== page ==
The Immigration Act of 2014 has far reaching strands that pushes society further to the right. It affects many areas of life such as housing and health. In health, the government want clinical, administrative and auxiliary staff to enquire to and report on the immigration status of patients, which could lead to charging or the withholding of healthcare services.
This Act creates charging for in-patient services and a health surcharge on visa applications to anyone who is not ordinarily a resident to the UK. There are some exempt services and groups of people.
The aim of the Act is to punish those who are vulnerable and aims to divert attention away from those who benefit from capitalism, by stigmatising other areas of society. They claim it is to finance a strained NHS, avoiding the real pressures being applied through marketisation and re-organisation.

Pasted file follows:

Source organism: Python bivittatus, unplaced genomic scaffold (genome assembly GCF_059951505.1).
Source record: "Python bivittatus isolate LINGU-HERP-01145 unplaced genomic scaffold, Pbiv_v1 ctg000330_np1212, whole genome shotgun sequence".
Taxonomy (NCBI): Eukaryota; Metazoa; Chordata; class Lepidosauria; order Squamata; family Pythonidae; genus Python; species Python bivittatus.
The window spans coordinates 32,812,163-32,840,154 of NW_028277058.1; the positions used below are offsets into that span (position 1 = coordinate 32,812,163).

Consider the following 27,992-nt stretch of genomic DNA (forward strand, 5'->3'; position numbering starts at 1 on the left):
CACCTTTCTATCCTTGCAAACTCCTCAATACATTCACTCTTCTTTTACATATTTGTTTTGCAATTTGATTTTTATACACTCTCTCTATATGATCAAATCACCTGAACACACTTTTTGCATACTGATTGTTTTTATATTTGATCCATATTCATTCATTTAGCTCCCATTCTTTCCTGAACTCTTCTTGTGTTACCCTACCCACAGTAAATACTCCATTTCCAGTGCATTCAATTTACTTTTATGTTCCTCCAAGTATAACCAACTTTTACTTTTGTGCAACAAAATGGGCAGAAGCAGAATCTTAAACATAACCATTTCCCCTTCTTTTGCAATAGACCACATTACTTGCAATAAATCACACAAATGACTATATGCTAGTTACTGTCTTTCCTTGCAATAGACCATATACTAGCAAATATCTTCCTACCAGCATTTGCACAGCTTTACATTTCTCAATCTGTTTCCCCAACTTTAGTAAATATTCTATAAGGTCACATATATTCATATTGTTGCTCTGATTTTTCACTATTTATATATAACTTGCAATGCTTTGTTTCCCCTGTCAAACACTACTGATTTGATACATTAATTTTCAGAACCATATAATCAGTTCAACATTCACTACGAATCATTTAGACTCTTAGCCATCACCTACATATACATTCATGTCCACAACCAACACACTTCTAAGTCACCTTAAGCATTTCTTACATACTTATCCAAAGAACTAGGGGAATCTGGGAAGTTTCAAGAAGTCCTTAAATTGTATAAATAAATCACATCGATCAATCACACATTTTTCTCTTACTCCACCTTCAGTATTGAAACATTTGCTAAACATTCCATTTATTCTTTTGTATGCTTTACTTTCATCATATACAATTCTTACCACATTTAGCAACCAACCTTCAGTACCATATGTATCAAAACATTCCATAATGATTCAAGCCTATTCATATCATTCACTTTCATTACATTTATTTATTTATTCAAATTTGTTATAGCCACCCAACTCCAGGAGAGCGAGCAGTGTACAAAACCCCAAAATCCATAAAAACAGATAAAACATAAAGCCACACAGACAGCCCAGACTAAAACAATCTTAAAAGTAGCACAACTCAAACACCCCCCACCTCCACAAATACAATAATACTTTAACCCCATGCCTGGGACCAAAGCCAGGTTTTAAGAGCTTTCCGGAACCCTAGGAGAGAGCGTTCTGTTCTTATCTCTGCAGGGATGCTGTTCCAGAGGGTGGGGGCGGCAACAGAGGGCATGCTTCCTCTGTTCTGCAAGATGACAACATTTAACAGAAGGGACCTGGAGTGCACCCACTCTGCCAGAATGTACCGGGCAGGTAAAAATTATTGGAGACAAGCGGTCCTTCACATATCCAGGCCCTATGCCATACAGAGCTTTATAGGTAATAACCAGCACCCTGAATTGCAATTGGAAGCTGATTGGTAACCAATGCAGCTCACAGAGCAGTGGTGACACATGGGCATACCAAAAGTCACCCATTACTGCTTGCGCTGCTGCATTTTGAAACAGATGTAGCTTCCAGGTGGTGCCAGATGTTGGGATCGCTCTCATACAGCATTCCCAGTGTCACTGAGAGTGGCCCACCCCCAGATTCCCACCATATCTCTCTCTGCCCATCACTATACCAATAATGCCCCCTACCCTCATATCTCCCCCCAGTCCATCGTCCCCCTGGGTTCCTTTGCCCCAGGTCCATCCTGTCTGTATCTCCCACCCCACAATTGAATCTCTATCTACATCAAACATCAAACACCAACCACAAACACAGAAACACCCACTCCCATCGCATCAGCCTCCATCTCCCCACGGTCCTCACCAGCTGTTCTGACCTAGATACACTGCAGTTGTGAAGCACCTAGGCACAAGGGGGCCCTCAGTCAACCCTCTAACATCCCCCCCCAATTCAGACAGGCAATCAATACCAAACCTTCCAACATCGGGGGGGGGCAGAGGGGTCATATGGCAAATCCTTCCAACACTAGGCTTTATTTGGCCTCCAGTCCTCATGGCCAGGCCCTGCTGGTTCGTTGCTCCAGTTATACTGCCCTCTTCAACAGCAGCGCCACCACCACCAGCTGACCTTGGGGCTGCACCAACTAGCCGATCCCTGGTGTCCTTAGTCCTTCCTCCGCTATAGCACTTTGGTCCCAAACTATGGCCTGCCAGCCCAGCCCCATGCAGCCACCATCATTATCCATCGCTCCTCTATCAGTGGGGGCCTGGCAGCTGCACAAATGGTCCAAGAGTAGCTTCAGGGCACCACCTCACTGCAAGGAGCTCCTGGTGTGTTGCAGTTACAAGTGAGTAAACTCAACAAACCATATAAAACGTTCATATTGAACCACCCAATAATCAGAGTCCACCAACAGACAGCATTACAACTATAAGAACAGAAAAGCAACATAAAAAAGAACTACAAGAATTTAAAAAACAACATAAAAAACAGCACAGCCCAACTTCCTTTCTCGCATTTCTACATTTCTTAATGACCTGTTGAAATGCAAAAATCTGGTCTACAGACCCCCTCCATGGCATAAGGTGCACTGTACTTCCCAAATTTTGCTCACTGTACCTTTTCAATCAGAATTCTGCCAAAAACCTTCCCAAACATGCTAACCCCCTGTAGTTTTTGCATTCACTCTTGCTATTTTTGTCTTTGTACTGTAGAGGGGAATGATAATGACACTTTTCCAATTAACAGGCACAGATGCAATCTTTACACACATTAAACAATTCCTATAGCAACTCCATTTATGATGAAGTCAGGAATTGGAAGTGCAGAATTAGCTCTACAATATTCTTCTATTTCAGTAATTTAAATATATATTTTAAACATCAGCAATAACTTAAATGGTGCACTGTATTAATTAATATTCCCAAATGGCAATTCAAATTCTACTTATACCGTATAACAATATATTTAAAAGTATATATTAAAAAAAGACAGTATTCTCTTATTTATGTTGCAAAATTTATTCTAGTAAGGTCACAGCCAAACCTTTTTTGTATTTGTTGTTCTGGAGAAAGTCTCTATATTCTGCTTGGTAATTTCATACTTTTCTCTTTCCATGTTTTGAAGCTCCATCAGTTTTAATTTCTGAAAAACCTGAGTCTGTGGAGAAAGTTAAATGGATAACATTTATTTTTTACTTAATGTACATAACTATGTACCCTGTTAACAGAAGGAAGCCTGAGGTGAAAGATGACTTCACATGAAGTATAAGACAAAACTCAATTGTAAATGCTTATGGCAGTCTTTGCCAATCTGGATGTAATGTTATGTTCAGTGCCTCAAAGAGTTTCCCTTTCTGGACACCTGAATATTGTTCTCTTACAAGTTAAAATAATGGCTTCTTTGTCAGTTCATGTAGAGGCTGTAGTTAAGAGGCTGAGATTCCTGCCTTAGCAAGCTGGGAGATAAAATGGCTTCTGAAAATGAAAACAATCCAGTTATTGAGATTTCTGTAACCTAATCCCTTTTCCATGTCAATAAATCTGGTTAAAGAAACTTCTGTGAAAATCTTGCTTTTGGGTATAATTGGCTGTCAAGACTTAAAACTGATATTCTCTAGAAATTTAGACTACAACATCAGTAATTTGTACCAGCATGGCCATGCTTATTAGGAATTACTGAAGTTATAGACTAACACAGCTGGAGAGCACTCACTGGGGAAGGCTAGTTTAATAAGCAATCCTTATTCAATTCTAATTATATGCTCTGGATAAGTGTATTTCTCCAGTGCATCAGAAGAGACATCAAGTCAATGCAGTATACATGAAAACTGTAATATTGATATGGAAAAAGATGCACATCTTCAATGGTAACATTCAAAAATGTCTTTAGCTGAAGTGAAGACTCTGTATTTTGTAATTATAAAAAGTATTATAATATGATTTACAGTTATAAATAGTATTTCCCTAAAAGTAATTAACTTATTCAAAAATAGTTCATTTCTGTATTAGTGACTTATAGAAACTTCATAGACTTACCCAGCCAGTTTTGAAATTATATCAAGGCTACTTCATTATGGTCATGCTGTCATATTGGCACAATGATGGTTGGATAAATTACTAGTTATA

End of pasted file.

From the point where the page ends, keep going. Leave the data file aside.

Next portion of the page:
Healthcare should be available to all and not a few. The need for care outweighs any excuse to withhold or challenge someone’s access to healthcare, for example whether they have the ability to pay or where they have come from.
This Act forces health staff to become gatekeepers to healthcare and encourages us to police the people we treat. This administrative oppression will harm people physically and mentally, whilst extending a wider culture of fear for migrants.
We refuse to do the dirty work of the government and will fight this anyway we can.
For a more detailed explanation of the Immigration Act’s implementation in the NHS and what you can do, check out the Health and Social Care Network’s pamphlet on this. The pamphlet suggests ways in which NHS workers can collectively sabotage the implementation of migrant worker gatekeeping and has links to other groups engaged in resistance.